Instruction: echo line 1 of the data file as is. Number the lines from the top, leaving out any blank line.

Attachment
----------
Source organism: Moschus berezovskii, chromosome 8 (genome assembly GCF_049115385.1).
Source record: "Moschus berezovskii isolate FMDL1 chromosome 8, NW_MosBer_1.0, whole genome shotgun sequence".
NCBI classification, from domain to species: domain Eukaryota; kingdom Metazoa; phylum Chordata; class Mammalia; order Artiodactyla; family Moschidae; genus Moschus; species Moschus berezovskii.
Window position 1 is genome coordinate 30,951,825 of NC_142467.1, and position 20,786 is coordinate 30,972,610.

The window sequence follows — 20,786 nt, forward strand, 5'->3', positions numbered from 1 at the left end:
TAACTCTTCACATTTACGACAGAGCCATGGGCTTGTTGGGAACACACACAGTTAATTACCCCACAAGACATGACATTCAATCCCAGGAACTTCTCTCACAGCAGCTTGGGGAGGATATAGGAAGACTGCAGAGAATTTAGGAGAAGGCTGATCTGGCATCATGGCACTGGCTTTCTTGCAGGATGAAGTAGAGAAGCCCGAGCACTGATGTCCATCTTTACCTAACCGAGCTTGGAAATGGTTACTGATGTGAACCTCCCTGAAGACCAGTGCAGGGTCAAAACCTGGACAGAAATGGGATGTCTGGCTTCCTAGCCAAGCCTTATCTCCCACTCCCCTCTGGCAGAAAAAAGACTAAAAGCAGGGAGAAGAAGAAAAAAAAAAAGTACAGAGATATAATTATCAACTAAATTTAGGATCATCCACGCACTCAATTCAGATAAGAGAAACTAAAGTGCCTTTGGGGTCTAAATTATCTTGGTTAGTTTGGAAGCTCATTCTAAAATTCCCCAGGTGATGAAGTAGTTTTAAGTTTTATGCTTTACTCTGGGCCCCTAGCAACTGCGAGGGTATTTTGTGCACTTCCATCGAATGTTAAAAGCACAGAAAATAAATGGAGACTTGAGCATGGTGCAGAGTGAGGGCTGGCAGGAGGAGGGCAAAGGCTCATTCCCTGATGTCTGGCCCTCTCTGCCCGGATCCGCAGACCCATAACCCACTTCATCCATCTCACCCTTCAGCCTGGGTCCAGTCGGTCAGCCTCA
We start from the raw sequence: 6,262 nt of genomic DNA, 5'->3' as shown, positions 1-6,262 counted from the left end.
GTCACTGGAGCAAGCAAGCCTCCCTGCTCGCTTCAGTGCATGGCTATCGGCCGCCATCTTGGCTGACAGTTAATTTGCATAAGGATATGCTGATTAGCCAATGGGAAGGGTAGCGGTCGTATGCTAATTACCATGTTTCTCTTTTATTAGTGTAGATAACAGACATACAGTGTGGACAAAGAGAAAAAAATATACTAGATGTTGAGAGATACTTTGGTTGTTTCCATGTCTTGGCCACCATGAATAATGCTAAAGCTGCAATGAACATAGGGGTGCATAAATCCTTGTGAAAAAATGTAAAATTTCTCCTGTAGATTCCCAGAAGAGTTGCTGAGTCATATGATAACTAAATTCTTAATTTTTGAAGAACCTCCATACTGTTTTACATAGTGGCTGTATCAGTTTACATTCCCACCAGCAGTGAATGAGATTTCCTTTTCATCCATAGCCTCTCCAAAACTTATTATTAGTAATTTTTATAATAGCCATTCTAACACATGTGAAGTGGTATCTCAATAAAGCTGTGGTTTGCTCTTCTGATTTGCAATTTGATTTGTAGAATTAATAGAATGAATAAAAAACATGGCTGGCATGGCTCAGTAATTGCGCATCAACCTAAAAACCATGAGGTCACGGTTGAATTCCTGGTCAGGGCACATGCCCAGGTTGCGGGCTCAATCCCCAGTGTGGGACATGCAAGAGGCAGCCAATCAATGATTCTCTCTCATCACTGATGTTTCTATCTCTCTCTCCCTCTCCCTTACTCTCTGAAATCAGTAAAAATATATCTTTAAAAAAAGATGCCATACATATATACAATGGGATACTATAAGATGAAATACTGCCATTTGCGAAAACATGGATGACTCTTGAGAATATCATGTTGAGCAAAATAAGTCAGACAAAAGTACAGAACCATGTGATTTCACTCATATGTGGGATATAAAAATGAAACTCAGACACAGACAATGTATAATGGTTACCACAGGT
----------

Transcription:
Source organism: Moschus berezovskii, chromosome 8 (genome assembly GCF_049115385.1).